What’s to Stop You?

#SundayCoffee A thought on this week’s lectionary reading.
“What is to stop me …?”

An interesting question posed by an African eunuch on his way back home from worshipping in the Temple in Jerusalem.

This week, churches around the world will be preaching about Philip, a leader in the early church, and the Ethiopian eunuch. And many will be sensitive to radical implications inherent in the story: a foreigner, a sexual-minority, someone “unclean” who would be rejected at the Temple, but welcomed into the new Christian faith. This same person, after likely having been challenged in certain Temple precincts, forbidden entry, nonetheless persists in their pursuit of God.

The eunuch, according to holy law, because of their physical condition, was banned from the Holy Place. And this must have wounded them deeply: rejected, turned away by the “gatekeepers of God.” Told they were not good enough. Not worthy. “Unclean.” Yet there they were, even on their way home, reading from holy texts, questioning, seeking, hungry. Persisting.

And it is in that state that Philip meets them, directed, we are told, by the Holy Spirit. No chance encounter. The God whom the eunuch was seeking saw their heart, heard their prayer, and sent someone to guide them. And after Philip explains the religious text they were reading, pointing them in the direction of this new faith, the eunuch stops the chariot alongside some water and asks that question.

“What is to stop me from being baptized?”

This government official, considered by religious society as neither male nor female, not completely whole by their definition, had been stopped at the holy precincts in Jerusalem. Their spiritual pursuit had been interrupted by other humans who acted as holy gatekeepers. But here, who was going to stop them? Who would prevent them from their spiritual quest? Philip, led by the Holy Spirit, could only answer “no one. This is why we’re here.”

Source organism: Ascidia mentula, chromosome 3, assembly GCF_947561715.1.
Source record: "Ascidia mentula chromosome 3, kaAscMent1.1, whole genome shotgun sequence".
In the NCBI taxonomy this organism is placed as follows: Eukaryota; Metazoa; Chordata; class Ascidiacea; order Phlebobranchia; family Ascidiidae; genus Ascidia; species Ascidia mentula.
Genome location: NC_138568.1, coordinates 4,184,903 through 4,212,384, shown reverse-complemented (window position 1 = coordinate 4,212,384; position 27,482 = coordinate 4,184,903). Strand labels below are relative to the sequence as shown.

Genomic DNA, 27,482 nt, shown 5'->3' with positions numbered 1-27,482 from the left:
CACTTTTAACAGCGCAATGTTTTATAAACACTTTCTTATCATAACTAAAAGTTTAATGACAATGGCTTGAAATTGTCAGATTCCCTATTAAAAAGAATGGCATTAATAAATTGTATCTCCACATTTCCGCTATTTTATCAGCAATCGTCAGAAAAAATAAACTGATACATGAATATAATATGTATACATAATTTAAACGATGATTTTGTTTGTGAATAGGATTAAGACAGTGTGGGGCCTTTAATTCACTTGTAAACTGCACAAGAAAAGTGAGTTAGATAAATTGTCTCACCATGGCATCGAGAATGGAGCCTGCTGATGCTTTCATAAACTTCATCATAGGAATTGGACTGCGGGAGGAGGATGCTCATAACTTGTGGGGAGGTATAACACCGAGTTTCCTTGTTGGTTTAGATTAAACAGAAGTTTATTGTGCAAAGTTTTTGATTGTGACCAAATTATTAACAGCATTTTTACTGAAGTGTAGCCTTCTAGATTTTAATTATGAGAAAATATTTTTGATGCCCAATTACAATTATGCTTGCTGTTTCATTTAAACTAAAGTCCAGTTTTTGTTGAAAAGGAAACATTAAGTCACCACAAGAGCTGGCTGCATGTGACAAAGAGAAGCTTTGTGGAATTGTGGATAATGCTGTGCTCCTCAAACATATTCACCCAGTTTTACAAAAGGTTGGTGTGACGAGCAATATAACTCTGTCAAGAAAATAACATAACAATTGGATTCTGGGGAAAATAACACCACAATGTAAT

This resonates strongly with me today. So many people I know these days are on their own spiritual quests. And so many — for whatever reason — are turned away by the gatekeepers, the guardians of orthodoxy, holders of the “right answers,” keepers of the “true faith.” They are looking for deeper answers to the universal questions than stale tradition can provide. Those gatekeepers who block the way, who frown on questions, actually do not have the answers and cannot guide the way to a fresher, bigger vision of God because they’ve never experienced it themselves. But questions threaten the established order, the orthodoxy.

It takes courage to pursue your questions, to no longer be satisfied with standard answers. I believe God is waving you on. Out of the predefined, one-size-fits-all boxes. People who feel threatened by unorthodox views will try to block the gate, try to say you’re straying from the flock. You are. Keep going. Because I believe God is leading people across your path, like Philip, who may not have all the answers you need but who will share with you what they’ve discovered.

I am encouraged by the boldness of the eunuch’s challenge after facing one no after another. “What is to stop me?” I believe God is answering: “Nothing, no one. Keep going.”

ref: Acts 8:26-40